This week I’ve spent some time fascinated with this concept of reactive programming. It started because I found parts of the Svelte website referencing the idea as well as the video I shared last week.
Put simply—and abstractly—reactive programming is a declarative programming paradigm concerned with data streams and the propagation of change. So what. Who cares. How do we use that idea when writing our programs?
In order to understand and reason about reactive systems, someone came up with marble diagrams. Andre presents the following diagram, representing a possible implementation of a multiple click detector using reactive programming abstractions:
Each of the horizontal lines represents a stream of events. These streams are also called observables because having parts of the program subscribe to—i.e. observe—other parts of the program is an important pattern in reactive programming.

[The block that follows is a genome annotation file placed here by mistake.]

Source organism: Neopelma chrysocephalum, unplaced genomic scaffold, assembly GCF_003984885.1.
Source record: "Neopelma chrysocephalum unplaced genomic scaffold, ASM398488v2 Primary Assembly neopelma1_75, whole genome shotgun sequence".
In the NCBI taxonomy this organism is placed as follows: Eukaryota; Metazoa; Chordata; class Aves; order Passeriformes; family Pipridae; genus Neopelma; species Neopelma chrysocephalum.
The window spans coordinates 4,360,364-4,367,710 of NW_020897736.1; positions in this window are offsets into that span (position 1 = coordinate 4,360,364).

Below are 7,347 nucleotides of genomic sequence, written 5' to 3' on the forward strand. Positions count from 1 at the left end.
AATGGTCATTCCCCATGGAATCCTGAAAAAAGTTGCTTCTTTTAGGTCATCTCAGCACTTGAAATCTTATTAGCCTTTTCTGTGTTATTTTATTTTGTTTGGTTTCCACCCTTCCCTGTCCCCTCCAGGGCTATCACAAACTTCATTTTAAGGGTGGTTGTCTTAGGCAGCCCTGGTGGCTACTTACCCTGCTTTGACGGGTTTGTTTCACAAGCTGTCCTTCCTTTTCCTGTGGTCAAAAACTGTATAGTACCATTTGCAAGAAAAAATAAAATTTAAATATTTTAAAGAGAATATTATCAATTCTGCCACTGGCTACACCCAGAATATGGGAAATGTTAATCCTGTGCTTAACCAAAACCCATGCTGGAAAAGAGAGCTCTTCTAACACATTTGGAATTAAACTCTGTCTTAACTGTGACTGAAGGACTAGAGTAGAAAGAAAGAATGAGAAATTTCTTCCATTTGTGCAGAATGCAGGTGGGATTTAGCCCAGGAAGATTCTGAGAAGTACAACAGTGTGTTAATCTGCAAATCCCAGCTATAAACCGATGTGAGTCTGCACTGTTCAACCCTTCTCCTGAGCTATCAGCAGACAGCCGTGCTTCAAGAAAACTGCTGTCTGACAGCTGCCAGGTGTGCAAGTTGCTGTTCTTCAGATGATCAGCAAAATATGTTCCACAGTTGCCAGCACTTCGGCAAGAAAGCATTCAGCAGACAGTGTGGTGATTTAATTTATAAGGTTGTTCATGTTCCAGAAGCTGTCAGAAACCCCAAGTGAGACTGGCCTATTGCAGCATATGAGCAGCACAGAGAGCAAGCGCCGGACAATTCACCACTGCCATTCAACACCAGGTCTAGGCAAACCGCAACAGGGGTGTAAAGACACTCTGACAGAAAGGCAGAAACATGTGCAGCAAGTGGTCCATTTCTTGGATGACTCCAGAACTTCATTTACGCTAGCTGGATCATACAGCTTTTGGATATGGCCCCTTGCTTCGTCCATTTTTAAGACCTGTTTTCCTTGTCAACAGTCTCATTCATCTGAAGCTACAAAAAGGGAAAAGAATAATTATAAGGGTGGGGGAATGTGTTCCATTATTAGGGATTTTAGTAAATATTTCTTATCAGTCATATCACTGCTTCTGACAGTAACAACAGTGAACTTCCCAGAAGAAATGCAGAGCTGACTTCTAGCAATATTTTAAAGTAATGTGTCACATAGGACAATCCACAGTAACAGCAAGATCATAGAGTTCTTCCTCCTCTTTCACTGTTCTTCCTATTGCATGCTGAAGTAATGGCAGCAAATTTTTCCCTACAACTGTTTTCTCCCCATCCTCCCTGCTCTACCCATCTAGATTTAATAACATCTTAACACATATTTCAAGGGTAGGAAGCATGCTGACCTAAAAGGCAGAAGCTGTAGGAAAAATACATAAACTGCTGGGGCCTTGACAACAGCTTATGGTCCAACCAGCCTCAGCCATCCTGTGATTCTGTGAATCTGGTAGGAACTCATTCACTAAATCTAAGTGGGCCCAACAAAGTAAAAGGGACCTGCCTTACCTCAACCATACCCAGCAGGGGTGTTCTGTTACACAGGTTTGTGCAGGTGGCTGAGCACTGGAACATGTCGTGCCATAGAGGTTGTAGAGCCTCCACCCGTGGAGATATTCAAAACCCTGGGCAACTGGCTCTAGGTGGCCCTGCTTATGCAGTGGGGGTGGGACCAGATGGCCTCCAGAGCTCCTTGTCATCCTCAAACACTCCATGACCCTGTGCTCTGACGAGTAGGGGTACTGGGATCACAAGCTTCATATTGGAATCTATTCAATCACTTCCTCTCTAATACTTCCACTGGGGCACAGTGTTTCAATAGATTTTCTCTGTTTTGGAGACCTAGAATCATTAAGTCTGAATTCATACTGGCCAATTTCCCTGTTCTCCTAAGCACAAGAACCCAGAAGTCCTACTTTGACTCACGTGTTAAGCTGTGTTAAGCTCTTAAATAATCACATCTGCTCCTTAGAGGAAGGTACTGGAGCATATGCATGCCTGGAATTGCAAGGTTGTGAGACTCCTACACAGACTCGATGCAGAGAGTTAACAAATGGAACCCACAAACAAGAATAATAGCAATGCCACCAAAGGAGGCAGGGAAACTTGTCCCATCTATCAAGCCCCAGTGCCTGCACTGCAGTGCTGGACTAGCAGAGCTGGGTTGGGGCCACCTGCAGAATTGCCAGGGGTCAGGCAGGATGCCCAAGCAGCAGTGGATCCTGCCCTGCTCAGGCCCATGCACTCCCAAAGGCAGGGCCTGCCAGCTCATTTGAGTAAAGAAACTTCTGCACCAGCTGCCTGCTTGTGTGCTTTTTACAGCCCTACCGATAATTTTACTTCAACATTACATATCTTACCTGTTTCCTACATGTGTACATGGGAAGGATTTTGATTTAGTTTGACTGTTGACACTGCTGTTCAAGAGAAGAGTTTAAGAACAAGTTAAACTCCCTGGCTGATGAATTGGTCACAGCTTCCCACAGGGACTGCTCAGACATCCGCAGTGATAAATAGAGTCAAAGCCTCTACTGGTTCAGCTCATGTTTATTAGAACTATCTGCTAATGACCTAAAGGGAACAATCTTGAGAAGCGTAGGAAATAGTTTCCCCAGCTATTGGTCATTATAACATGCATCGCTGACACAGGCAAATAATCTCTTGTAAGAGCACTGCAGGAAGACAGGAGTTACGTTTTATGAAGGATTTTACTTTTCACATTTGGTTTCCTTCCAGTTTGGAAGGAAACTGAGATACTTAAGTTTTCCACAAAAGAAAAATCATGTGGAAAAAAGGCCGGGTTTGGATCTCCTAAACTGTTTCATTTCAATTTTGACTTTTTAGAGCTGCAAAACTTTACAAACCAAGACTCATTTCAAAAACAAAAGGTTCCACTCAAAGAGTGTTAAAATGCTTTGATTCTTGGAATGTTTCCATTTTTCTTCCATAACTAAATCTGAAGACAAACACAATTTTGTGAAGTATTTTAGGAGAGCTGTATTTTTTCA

A program would consist of a set of transformations to observables. In the above example, a buffer is applied to the click stream. This transformation creates a new stream that clumps up clicks that happen within 250ms of each other. A map transformation is applied to this clumped up stream of clicks to produce yet another stream, of click counts in this case. Finally, a filter transformation is applied to generate our target stream of multiple clicks.
It seems a bit obtuse at first, but after a while you start to see that it provides a rather elegant and concise way of codifying certain type of program logic.
I don’t think I’ll keep looking into reactive programming at the moment—I feel like I still have to master more prosaic ideas and skills—but it’ll be on my radar. I am going to keep looking into Svelte, and that seems like it will enable me to start integrating the reactive programming mindset.